Google’s recent algorithm updates have largely focused on gaining a better understanding and insight into the queries that search users make, and as an extension, the content that best serves these users’ needs.
While high-quality content marketing and SEO strategies are a top priority for brands for this reason, it is important not to forget about the technical aspects of a website that can help to convert hot prospects and drive better returns from existing organic audiences.
Google’s recent launch of a new ranking signal addressed the balance somewhat, reminding webmasters that its Core Web Vitals and basic mobile-friendliness and safe browsing should be taken seriously.
The Core Web Vitals are directly linked to the technical quality of a website. The ‘Largest Contentful Paint’ factor, for example, determines how long it takes for the main content on a page to load. Google says that anything above 2.5 seconds “needs improvement”, while four seconds or more is “poor”.
While page speed is not a like-for-like metric for this core web vital, improving it will stand you in good stead ahead of the 2021 launch of the new ranking signal. It will also make an impact in the here and now.
A recent study by Moz found that conversion rates take a hit when page load speeds fail to live up to users’ expectations. Pages that were usable in less than one second delivered a much higher conversion rate compared to those that took five seconds or more to load. The average conversion rate for between 0 and one second was 31.79% compared to just 9.68% at five seconds.
It is easy to view this as a case between fast and slow speeds, but this is not the case.
Brands that are able to optimise their pages with “very fast” speeds of less than one second saw a 2x hike in conversions compared to pages that were merely “fast” at around two seconds. Marginal gains in speed can lead to a big uptick in meaningful metrics.
With small “wins” potentially making a big difference, you can start with basic, low-difficulty tweaks before moving on to changes that may take more effort and resources to implement.
Unoptimised images are commonly flagged as an issue when running a website audit. This is because webmasters often rely on content management systems to resize an image for a page even though this process just changes the image size and does not compress it accordingly.
Files processed in this way can still be around 30% larger than images that have been compressed before being uploaded.
Fortunately, all it takes is a simple WordPress plugin install to automatically optimise images and video before they are uploaded into an article or blog.
You can use dedicated software for this. Compressing and resizing images correctly will reduce the weight of your pages and support better page load times.
Remove unnecessary characters from code
Minification is defined as the process of making source code more efficient by stripping out the spaces within it without changing its functionality.
This will allow it to load as and when it is needed without it having a detrimental impact on the speed and functionality of your webpages. Tag managers such as Google Tag Manager are simple to operate for general staff.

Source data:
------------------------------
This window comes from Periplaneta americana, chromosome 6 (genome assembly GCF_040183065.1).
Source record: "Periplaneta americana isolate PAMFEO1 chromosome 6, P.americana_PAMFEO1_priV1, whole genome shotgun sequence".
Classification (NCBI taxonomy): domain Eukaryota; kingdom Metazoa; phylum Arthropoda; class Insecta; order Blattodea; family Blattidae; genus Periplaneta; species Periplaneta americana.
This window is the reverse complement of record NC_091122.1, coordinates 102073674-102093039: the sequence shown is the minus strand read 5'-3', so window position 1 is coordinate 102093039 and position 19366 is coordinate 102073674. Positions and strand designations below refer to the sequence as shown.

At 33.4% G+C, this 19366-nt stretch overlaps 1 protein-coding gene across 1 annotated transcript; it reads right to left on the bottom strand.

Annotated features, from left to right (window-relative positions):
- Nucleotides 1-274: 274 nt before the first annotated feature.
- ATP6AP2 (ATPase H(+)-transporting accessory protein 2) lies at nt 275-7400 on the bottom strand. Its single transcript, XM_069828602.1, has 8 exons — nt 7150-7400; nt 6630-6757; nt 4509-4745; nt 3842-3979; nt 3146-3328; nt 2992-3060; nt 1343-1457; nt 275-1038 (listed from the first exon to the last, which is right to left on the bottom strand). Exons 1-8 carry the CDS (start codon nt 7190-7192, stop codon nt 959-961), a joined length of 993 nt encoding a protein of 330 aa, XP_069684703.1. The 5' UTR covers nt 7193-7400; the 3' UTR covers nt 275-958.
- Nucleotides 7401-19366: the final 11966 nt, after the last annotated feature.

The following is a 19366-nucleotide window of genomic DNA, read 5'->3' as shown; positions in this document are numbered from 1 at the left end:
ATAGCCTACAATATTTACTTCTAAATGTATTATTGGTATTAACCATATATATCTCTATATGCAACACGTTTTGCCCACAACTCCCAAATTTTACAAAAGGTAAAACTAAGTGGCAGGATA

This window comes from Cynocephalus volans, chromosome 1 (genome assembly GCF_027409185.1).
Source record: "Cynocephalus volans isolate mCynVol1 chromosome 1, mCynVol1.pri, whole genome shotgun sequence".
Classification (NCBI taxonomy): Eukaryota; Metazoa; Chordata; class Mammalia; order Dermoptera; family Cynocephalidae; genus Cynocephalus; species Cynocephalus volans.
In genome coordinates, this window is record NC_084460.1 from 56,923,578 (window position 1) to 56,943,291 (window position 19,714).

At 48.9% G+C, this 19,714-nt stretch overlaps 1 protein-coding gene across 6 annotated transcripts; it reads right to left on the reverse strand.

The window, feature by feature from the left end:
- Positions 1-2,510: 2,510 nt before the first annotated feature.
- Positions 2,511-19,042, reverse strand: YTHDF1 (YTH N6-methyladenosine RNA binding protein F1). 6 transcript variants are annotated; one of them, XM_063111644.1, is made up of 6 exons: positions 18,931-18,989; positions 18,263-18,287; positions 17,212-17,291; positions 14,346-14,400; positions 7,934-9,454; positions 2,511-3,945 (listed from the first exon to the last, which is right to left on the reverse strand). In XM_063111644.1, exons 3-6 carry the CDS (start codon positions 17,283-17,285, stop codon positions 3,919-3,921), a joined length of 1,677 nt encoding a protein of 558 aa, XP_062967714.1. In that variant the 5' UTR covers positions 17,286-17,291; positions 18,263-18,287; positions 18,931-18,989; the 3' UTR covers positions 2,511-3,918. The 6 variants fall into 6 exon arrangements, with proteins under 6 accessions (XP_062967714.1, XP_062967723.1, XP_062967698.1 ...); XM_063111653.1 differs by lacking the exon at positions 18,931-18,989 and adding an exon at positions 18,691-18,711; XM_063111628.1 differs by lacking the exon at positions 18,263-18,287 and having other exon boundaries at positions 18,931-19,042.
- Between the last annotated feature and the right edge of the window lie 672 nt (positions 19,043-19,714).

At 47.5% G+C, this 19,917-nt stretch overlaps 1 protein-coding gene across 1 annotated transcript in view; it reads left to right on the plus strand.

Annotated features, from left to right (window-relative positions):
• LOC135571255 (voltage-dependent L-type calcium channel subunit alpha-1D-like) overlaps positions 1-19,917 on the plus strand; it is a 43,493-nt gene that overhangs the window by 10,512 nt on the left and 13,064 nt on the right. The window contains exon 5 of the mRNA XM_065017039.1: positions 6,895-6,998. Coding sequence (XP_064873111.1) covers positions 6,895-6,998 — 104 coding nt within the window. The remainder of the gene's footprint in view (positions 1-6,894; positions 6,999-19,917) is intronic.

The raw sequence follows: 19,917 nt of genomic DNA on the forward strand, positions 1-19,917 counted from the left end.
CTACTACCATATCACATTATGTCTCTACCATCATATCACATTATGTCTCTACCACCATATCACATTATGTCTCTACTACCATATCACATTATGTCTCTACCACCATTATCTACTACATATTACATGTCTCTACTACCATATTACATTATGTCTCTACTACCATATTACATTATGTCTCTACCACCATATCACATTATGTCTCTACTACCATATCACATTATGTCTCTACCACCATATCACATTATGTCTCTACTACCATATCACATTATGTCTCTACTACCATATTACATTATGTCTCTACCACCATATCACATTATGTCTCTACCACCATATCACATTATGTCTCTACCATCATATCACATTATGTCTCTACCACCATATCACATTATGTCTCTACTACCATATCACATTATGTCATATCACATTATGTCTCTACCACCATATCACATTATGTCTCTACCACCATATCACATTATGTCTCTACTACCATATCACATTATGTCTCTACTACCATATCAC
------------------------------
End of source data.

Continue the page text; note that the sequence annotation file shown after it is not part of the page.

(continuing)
The previous fixes can be quickly adjusted at the micro level. You can also broaden the scope of your page speed optimisation by making changes to your IT systems and settings.
You will probably need to consult with a professional web developer and a cloud provider, so these are definitely more of a medium to advanced difficulty level in terms of implementation.
Reduce redirects and use browser caching
Redirects can delay page rendering by triggering more HTTP request response cycles than are necessary. Google’s own ‘PageSpeed Insights’ explicitly urge webmasters to “avoid” landing page redirects as part of guidance to “make the web faster”.
You can also leverage browser caching if website resources are generally static and don’t change much over time. A third medium-difficulty tactic that you can deploy is enabling compression in Apache, though this does require server access.
Improve server response
These two final changes are the most difficult to implement but will have a high impact on your page speed times. You can improve server response time by switching to a better web hosting service and optimising databases that act as a foundation for your site functionality.
Like enabling compression, this falls into the realm of IT and will require decision-making outside of the marketing department.
Page speed is a technical factor that you should keep a close eye on even if you are publishing a regular stream of excellent content and copy on your webpages.
As Google notes: “The page experience signal measures aspects of how users perceive the experience of interacting with a web page. Optimizing for these factors makes the web more delightful for users across all web browsers and surfaces, and helps sites evolve towards user expectations on mobile.”
Faster speeds will enable you to convert in an environment where users are demanding the very best user experiences.
With the adoption of 5G and ultrafast broadband, you will need a fully optimised web infrastructure that will serve content immediately, exactly when visitors want it.